Poor cash management decisions can affect both your current startup, and potentially any future ventures. Bad investments could lead to a negative perception that could make other investors wary of working with you. For startup cash management, safety and liquidity should be your warchwords. For more information about cash management for your startup, please contact us.
This question is important for startups to consider, since a successful fundraising means you will probably have a significant amount of cash on hand. Your startup’s venture capital will be spent over time to develop your business, but in the meantime, you need to safeguard your funding. Many banks that work with startups offer cash management solutions, which are suites of financial products that combine features that are similar to checking, savings, and money market accounts, and will help you balance returns and risk, while providing access to the funds.
Your main considerations for a startup cash management plan should be these three criteria, yield, risk, and access. Each of these factors needs to be balanced against the others.
Banks that work with startups usually offer cash management solutions, which are suites of financial products designed to help startups handle funds efficiently while balancing yield, risk, and access. In addition to earning higher interest, many of these products will help you manage cash flows, including accounts receivable and accounts payable. If you’ve done a good job of fundraising, the next step will be managing those funds, so you can build your business.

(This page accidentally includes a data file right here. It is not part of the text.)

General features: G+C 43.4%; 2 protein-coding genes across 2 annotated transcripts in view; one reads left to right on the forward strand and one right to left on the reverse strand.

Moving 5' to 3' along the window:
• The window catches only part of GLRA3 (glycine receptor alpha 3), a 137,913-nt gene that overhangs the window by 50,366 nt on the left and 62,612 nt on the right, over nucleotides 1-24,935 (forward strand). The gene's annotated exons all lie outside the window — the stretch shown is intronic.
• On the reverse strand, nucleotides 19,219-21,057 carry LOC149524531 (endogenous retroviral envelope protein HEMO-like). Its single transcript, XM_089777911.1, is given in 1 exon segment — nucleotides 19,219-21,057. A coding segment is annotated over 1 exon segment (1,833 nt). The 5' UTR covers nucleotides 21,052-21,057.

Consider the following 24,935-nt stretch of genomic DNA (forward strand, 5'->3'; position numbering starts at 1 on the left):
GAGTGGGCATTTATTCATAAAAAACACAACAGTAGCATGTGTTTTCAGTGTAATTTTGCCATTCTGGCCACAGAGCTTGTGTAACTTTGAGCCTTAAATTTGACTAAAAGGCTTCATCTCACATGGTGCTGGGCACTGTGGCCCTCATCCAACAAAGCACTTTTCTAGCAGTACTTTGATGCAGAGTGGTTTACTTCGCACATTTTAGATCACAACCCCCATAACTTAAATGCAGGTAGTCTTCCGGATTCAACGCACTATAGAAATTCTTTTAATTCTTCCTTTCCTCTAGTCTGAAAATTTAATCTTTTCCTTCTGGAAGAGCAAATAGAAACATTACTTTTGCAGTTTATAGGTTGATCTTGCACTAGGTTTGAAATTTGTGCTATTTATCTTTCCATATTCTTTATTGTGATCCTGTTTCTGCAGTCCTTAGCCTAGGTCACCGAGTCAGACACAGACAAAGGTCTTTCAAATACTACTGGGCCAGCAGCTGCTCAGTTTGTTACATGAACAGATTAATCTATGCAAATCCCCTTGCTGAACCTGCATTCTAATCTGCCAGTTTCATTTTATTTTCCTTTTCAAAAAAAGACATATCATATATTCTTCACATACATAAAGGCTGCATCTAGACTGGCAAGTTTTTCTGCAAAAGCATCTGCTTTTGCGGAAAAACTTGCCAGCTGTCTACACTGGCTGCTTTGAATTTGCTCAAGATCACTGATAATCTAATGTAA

One way that startups can use their available cash more productively is through a bond ladder. A properly structured bond ladder can help you achieve some return, while protecting your capital and maintaining liquidity. A bond ladder is a portfolio of bonds and securities with maturity dates that are staggered to mature at key dates so the cash is available when you need it. Generally you’ll want a mixture of Treasury bills (which have short maturities from 13 weeks to a year), certificates of deposit (CDs), or even zero-coupon bonds. CDs are insured by the Federal Deposit Insurance Corporation (FDIC), and Treasuries are backed by the US government, so your funds are very safe. And, if you run into unforeseen expenses, you can usually cash out any of these by paying a small penalty.
Often startups that have raised significant sums of cash may simply choose to put the money in a bank account. After all, company officers have a fiduciary duty to manage company funds prudently, and bank accounts are insured by the Federal Deposit Insurance Corporation (FDIC). However, FDIC insurance is restricted to $250,000 per deposit, and if your startup has millions in venture capital, that’s not enough to fully protect your funds. Alternatives include money market funds, bond ladders, and network deposit services, which spread large deposits among a network of banks to maximize your FDIC insurance.